John Kerry's 1971 Senate Testimony

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Washington, D.C.

The committee met, pursuant to notice, at 11:05 a.m., in Room 4221, New Senate Office Building, Senator J. W. Fulbright (Chairman) presiding. Present: Senators Fulbright, Symington, Pell, Aiken, Case, and Javits.

Opening Statement of the Chair

"The committee is continuing this morning its hearings on proposals relating to the ending of the war in Southeast Asia. This morning the committee will hear testimony from Mr. John Kerry and, if he has any associates, we will be glad to hear from them. These are men who have fought in this unfortunate war in Vietnam. I believe they deserve to be heard and listened to by the Congress and by the officials in the executive, branch and by the public generally. You have a perspective that those in the Government who make our Nation's policy do not always have and I am sure that your testimony today will be helpful to the committee in its consideration of the proposals before us."



  • John Forbes Kerry's military service
  • "Upset over President Richard Nixon's denigration of antiwar veterans and his escalation of the war into Laos and Cambodia, Kerry started mixing with members of the antiwar movement." [1]
  • Vietnam Veterans Against the War
  • Winter Soldier Investigation was "a meeting of American Vietnam War veterans, civilians and media convened with the objective of publicizing war crimes and atrocities by Americans and allies in Vietnam, while showing their direct relationship to American policies. The event took place in Detroit, Michigan, over a period of three days from January 31-February 2, 1971, and was organized by the Vietnam Veterans Against the War. 109 Vietnam veterans and 16 civilians gave testimony about war crimes they had either committed or witnessed during the years of 1963-1970. Journalists and film crews recorded the event, and a transcript of the testimony was later read into the Congressional Record." The most complete transcript of the testimony is available here.

John Kerry did not testify at the Winter Soldier Investigation. The painful stories he heard had a major impact on his life. For him, Winter Soldier proved to be a key event in his evolution from wounded war hero to antiwar protester. "Detroit was the great eye-opener for John Kerry," historian Douglas Brinkley, author of the 2004 Kerry war biography, "Tour of Duty," said in a recent interview. "It was a kind of intellectual turning point. It was a moment that helped jar him out of kind of a complacent antiwar protester to one that was on a mission to charge the Nixon administration with war crimes." [2]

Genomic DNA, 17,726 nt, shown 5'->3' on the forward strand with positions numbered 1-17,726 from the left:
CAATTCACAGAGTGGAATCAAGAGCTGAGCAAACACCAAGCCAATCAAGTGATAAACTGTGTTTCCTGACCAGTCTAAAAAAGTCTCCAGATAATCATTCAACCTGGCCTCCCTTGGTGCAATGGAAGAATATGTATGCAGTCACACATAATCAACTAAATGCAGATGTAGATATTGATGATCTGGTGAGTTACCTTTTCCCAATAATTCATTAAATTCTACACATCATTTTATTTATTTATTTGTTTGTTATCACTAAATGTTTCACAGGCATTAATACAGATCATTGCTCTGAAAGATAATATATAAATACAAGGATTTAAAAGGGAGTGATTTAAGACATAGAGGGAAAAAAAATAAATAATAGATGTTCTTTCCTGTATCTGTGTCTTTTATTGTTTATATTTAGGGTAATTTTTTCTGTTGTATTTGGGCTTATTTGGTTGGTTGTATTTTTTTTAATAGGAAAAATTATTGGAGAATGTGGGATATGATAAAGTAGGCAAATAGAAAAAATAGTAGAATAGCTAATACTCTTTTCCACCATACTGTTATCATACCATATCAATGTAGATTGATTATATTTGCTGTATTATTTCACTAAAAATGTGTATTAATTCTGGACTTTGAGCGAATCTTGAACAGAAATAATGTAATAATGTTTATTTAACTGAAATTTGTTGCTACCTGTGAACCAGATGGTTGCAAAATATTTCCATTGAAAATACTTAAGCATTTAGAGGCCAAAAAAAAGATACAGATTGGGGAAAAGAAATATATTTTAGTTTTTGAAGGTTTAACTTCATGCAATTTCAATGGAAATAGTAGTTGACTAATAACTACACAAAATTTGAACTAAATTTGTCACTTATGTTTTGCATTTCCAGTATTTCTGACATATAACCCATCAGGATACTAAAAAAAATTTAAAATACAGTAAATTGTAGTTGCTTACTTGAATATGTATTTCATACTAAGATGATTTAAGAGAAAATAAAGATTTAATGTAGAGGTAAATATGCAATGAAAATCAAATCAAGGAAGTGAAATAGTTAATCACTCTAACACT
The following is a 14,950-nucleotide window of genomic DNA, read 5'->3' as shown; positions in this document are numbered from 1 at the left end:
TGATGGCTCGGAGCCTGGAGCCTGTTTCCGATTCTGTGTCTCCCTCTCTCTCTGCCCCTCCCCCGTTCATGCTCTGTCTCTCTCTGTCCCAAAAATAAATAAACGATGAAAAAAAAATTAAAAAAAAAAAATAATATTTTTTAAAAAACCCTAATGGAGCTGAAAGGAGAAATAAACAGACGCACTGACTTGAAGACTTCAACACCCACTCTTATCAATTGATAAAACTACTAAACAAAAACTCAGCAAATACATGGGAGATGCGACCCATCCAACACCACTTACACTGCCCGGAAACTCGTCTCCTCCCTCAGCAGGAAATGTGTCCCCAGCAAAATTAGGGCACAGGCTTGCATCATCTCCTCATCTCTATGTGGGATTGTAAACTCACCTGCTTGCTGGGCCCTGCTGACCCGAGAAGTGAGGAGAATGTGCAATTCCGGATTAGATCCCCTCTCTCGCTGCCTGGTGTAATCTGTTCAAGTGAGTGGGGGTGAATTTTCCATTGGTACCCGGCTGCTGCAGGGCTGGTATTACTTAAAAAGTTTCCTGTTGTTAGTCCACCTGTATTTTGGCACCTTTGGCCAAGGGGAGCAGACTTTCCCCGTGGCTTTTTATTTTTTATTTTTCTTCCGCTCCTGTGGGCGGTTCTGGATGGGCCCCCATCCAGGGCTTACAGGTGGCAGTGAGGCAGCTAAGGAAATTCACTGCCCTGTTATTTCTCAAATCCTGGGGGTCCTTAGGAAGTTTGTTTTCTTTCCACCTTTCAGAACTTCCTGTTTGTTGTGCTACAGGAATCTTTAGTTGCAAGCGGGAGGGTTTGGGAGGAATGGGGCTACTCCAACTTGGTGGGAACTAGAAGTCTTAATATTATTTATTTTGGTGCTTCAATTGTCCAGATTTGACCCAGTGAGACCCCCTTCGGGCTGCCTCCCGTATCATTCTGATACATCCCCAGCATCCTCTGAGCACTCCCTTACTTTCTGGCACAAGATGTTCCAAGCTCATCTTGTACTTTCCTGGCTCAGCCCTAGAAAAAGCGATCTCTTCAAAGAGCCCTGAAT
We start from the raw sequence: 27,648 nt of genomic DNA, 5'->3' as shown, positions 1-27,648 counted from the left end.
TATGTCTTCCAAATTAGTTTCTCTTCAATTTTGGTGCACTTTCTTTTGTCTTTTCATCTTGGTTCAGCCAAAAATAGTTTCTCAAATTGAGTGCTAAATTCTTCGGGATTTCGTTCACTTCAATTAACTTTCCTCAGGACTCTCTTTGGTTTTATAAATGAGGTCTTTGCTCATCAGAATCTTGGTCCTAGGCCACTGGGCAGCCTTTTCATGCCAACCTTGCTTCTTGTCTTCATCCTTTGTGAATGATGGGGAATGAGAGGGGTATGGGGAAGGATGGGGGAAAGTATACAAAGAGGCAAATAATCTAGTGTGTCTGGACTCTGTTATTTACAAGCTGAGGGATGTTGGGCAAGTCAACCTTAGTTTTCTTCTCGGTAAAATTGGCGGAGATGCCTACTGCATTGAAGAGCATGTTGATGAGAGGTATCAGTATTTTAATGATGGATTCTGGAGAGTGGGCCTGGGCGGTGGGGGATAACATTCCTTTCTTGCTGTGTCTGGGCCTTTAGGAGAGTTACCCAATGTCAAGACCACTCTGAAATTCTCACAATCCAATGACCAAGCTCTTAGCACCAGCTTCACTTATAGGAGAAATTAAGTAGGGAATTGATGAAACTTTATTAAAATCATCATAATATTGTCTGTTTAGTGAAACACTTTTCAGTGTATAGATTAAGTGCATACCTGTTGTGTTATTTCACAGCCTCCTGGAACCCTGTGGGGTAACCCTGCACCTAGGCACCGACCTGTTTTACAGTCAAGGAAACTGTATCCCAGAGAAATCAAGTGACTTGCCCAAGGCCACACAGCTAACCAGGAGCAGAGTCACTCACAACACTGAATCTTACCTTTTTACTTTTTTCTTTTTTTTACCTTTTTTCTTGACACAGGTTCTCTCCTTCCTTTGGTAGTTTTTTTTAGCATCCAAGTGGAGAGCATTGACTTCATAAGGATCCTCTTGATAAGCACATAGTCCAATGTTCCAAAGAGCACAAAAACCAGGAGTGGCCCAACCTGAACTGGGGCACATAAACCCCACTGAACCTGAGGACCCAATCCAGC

John Kerry's Testimony to the US Senate

  • "I would like to talk on behalf of all those veterans and say that several months ago in Detroit we had an investigation at which over 150 honorably discharged, and many very highly decorated, veterans testified to war crimes committed in Southeast Asia. ... we feel because of what threatens this country, not the reds, but the crimes which we are committing that threaten it, that we have to speak out. In our opinion and from our experience, there is nothing in South Vietnam which could happen that realistically threatens the United States of America. And to attempt to justify the loss of one American life in Vietnam, Cambodia or Laos by linking such loss to the preservation of freedom, which those misfits supposedly abuse, is to us the height of criminal hypocrisy, and it is that kind of hypocrisy which we feel has torn this country apart."

April 23, 1971

the 2004 Political Rancor

In the 2004 Presidential Campaign, anti-Kerry activists have attempted to blame John Kerry for the testimonies of those OTHER 150 veterans; and have portrayed those testimonies as false and unpatriotic and even treasonous.

the nefarious examples

Other Testimony